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Am J Clin Nutr. 2000 Jan;71(1):28-35.

Effect of n-3 fatty acids on the composition and binding properties of lipoproteins in hypertriglyceridemic patients.

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Department of Internal Medicine (Cardiology), National Taiwan University Hospital, Taipei, Taiwan.



Treatment of hyperlipidemic patients with fish oil results in an increase in plasma LDL cholesterol despite a marked decrease in the LDL precursor, VLDL.


We studied the relation between VLDL composition and LDL concentrations.


Fourteen hypertriglyceridemic patients were treated with encapsulated fish oil (containing 1.45 g eicosapentaenoic acid and 1. 55 g docosahexaenoic acid/d) for 4 wk. Venous blood samples were collected before and after treatment. Eleven normolipidemic subjects served as a control group.


Fish oil effectively lowered plasma lipid and apolipoprotein (apo) E concentrations in the hypertriglyceridemic patients, whereas apo B concentrations increased. The lipid and apolipoprotein content of VLDL decreased, whereas LDL cholesterol and LDL apo B increased. Fractionation of VLDL by heparin-affinity chromatography showed that before treatment hypertriglyceridemic patients had more VLDL in the 0.05-mol NaCl/L subfraction and less in the 0.20-mol/L subfraction than did control subjects (P < 0.05), whereas the subfraction distribution pattern was normalized after fish-oil treatment. Nevertheless, plasma concentrations of the 0.05-mol NaCl/L subfraction were decreased and those of the 0.20-mol/L subfraction were increased in hypertriglyceridemic patients after fish-oil treatment (P < 0.05). Fish-oil treatment both enhanced VLDL binding and lowered LDL binding to fibroblasts.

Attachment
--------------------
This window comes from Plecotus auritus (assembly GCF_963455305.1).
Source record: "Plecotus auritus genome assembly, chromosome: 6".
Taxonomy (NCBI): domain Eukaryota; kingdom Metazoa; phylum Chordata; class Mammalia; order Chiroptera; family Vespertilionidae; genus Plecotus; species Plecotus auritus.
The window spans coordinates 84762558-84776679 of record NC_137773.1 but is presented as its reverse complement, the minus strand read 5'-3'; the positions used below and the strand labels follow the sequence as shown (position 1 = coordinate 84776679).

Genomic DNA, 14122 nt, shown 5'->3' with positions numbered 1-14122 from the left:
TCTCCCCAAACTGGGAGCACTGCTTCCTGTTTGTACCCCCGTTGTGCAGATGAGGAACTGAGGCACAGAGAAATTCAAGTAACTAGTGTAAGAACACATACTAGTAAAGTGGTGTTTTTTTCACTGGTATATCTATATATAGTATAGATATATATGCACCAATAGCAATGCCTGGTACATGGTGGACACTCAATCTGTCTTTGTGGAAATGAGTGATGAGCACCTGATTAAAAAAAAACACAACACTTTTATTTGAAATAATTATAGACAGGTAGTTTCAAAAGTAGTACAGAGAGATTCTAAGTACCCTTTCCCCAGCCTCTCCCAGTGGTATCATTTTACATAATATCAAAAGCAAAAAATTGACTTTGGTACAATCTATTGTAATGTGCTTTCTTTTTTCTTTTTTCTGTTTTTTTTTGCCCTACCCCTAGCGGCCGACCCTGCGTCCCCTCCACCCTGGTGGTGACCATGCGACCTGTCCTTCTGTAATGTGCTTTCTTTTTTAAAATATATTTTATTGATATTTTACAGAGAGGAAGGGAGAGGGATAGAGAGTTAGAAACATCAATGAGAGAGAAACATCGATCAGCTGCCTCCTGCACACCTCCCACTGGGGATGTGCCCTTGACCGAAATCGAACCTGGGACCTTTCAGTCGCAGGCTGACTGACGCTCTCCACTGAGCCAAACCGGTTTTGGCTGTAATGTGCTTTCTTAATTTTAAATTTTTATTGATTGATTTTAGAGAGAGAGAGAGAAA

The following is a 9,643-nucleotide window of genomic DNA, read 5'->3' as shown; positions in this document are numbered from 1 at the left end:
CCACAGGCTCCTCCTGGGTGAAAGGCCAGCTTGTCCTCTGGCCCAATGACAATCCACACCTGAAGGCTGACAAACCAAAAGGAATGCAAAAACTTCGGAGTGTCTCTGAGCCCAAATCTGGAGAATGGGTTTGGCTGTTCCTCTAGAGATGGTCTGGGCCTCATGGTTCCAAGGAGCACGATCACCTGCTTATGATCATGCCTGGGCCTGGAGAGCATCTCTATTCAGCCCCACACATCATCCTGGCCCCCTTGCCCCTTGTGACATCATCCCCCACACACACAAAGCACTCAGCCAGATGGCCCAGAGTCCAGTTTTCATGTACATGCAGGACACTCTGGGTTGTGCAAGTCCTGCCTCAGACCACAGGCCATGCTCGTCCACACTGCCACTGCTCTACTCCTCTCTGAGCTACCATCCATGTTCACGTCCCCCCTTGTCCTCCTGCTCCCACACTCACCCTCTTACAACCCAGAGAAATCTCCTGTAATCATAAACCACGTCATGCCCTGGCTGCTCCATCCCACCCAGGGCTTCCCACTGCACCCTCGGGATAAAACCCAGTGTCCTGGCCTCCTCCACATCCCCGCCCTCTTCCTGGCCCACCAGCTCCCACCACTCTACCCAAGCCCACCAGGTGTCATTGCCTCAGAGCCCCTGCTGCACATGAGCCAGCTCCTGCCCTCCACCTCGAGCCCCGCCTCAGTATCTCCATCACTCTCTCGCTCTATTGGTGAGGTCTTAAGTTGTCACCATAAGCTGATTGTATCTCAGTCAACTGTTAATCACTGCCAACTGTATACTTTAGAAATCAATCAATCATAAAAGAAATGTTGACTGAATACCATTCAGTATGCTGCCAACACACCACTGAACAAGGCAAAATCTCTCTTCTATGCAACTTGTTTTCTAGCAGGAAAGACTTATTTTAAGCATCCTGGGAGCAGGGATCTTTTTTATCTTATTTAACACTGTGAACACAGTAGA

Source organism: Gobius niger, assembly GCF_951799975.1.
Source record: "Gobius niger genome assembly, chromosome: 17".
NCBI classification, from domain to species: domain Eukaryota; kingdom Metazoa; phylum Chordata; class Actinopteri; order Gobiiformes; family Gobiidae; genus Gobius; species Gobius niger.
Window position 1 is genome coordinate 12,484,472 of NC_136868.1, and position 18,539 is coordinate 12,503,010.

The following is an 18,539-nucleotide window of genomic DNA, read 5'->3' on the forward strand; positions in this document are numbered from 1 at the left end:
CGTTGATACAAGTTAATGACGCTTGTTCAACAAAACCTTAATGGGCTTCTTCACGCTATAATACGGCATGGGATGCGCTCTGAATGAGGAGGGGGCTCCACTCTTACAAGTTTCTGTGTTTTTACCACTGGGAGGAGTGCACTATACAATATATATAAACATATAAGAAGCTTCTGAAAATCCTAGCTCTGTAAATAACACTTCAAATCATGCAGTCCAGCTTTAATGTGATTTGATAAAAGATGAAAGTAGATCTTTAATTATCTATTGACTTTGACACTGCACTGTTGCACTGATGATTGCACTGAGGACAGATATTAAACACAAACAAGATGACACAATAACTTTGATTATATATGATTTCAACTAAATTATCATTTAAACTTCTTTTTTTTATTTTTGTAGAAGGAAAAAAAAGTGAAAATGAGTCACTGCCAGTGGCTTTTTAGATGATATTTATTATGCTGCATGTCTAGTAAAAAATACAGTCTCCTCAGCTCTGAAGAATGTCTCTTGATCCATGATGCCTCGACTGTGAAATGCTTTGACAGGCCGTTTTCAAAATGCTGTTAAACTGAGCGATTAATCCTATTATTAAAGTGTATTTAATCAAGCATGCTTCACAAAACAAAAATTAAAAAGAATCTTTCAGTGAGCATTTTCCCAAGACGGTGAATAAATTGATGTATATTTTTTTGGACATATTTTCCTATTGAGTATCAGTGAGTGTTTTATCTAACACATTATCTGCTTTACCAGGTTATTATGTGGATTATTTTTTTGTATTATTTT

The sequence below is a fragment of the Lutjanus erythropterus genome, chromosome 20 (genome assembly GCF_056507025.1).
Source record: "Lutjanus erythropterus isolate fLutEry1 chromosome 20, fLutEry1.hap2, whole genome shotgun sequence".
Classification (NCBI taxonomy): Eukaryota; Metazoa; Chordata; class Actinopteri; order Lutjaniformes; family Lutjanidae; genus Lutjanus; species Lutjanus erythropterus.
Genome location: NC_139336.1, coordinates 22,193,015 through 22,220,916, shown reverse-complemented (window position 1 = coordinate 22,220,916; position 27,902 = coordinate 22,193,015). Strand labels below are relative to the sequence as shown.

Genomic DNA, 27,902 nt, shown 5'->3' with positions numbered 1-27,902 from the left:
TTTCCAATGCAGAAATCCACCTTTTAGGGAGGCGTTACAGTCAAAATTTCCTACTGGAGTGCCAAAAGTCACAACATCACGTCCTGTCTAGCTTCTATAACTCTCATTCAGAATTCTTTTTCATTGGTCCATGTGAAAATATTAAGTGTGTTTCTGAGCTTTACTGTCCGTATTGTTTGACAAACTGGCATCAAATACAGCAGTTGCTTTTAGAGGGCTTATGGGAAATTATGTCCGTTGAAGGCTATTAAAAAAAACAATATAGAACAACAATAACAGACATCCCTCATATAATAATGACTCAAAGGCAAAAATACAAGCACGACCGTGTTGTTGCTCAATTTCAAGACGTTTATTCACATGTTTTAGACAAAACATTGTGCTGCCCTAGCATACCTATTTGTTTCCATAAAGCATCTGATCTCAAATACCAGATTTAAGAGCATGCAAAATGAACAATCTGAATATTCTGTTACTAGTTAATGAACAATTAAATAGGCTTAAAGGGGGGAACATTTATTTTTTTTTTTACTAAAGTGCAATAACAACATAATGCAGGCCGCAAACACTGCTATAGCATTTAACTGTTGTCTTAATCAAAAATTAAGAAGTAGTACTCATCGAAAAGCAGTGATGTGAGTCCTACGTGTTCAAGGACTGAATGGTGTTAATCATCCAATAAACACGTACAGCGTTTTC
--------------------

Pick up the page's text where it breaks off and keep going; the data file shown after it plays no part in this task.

Treatment of hypertriglyceridemic patients with fish oil caused differential effects on VLDL subfractions and decreased LDL binding to fibroblast receptors, which may have contributed to the paradoxical increase in LDL-cholesterol concentrations.

[Indexed for MEDLINE]

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